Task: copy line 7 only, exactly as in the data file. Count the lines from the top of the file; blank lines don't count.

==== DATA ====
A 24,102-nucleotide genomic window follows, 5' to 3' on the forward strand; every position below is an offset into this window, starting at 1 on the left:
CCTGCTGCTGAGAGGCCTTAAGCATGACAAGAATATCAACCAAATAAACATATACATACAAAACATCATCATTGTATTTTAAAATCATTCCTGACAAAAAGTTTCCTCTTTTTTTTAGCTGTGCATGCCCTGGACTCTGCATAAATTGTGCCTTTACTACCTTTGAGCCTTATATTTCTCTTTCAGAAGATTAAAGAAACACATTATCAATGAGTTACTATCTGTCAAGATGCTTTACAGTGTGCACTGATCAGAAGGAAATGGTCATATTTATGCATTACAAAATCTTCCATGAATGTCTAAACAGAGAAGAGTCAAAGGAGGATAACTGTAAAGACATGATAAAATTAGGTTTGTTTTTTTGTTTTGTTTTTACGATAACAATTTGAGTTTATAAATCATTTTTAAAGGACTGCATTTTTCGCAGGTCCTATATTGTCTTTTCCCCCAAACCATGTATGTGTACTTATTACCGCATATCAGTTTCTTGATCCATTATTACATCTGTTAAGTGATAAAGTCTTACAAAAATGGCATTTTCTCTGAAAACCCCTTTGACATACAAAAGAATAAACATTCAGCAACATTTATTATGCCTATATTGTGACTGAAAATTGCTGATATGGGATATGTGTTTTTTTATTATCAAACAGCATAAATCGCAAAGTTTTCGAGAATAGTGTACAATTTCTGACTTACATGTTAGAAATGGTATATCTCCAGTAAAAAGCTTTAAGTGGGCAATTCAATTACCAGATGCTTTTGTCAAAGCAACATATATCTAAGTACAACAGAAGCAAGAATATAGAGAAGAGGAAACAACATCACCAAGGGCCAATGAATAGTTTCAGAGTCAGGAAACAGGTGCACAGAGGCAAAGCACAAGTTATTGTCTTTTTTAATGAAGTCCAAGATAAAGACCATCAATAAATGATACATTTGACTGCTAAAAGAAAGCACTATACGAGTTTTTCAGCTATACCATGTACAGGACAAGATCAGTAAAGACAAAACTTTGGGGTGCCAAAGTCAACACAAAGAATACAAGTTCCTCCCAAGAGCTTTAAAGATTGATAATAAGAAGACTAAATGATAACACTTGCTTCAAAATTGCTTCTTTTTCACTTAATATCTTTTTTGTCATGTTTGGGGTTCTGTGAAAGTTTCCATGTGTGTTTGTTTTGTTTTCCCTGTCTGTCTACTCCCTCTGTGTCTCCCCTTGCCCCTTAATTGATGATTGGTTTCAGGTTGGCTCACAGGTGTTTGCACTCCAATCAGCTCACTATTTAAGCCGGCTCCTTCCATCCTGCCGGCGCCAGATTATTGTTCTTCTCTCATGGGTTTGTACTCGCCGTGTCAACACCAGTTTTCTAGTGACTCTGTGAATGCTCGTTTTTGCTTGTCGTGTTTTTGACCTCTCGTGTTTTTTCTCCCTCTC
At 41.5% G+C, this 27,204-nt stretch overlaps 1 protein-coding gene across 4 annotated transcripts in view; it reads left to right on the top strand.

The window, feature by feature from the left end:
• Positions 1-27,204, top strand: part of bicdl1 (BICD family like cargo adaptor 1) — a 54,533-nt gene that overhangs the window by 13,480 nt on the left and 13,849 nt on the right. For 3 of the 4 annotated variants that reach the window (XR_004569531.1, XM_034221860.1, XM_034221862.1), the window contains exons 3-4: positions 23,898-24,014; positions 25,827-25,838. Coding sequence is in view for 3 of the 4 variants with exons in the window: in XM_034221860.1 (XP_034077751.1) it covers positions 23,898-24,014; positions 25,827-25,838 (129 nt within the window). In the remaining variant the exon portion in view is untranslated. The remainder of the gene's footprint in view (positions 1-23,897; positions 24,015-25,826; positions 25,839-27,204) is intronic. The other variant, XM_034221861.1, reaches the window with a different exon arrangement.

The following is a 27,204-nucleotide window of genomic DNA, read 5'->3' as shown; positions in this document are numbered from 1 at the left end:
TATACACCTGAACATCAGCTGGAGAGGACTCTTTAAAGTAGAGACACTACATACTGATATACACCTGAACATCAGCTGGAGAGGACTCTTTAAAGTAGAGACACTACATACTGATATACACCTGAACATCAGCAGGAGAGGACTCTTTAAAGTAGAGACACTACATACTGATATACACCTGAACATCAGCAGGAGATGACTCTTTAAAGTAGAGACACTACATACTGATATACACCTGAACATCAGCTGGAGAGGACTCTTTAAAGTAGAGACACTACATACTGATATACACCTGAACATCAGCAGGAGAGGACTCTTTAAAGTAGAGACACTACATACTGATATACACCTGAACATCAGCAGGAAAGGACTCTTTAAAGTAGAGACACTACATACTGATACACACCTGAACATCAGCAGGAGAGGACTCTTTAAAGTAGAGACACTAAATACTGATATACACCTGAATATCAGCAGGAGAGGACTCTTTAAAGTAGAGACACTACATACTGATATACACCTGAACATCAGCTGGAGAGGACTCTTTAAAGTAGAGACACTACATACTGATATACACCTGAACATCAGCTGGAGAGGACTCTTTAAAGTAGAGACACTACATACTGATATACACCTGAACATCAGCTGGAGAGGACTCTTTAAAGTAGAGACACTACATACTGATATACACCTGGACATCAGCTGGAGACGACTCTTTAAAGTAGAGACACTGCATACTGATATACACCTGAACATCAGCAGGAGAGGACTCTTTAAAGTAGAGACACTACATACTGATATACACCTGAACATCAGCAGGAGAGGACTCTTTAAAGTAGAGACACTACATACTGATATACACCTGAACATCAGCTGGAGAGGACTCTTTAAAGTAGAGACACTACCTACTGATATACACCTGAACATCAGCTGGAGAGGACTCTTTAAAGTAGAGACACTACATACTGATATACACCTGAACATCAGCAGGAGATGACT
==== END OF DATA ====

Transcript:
TATACACCTGAACATCAGCTGGAGAGGACTCTTTAAAGTAGAGACACTACATACTGATATACACCTGAACATCAGCTGGAGAGGACTCTTTAAAGTAGAGACACTACATACTGATATACACCTGAACATCAGCAGGAGAGGACTCTTTAAAGTAGAGACACTACATACTGATATACACCTGAACATCAGCAGGAGATGACTCTTTAAAGTAGAGACACTACATACTGATATACACCTGAACATCAGCTGGAGAGGACTCTTTAAAGTAGAGACACTACATACTGATATACACCTGAACATCAGCAGGAGAGGACTCTTTAAAGTAGAGACACTACATACTGATATACACCTGAACATCAGCAGGAAAGGACTCTTTAAAGTAGAGACACTACATACTGATACACACCTGAACATCAGCAGGAGAGGACTCTTTAAAGTAGAGACACTAAATACTGATATACACCTGAATATCAGCAGGAGAGGACTCTTTAAAGTAGAGACACTACATACTGATATACACCTGAACATCAGCTGGAGAGGACTCTTTAAAGTAGAGACACTACATACTGATATACACCTGAACATCAGCTGGAGAGGACTCTTTAAAGTAGAGACACTACATACTGATATACACCTGAACATCAGCTGGAGAGGACTCTTTAAAGTAGAGACACTACATACTGATATACACCTGGACATCAGCTGGAGACGACTCTTTAAAGTAGAGACACTGCATACTGATATACACCTGAACATCAGCAGGAGAGGACTCTTTAAAGTAGAGACACTACATACTGATATACACCTGAACATCAGCAGGAGAGGACTCTTTAAAGTAGAGACACTACATACTGATATACACCTGAACATCAGCTGGAGAGGACTCTTTAAAGTAGAGACACTACCTACTGATATACACCTGAACATCAGCTGGAGAGGACTCTTTAAAGTAGAGACACTACATACTGATATACACCTGAACATCAGCAGGAGATGACT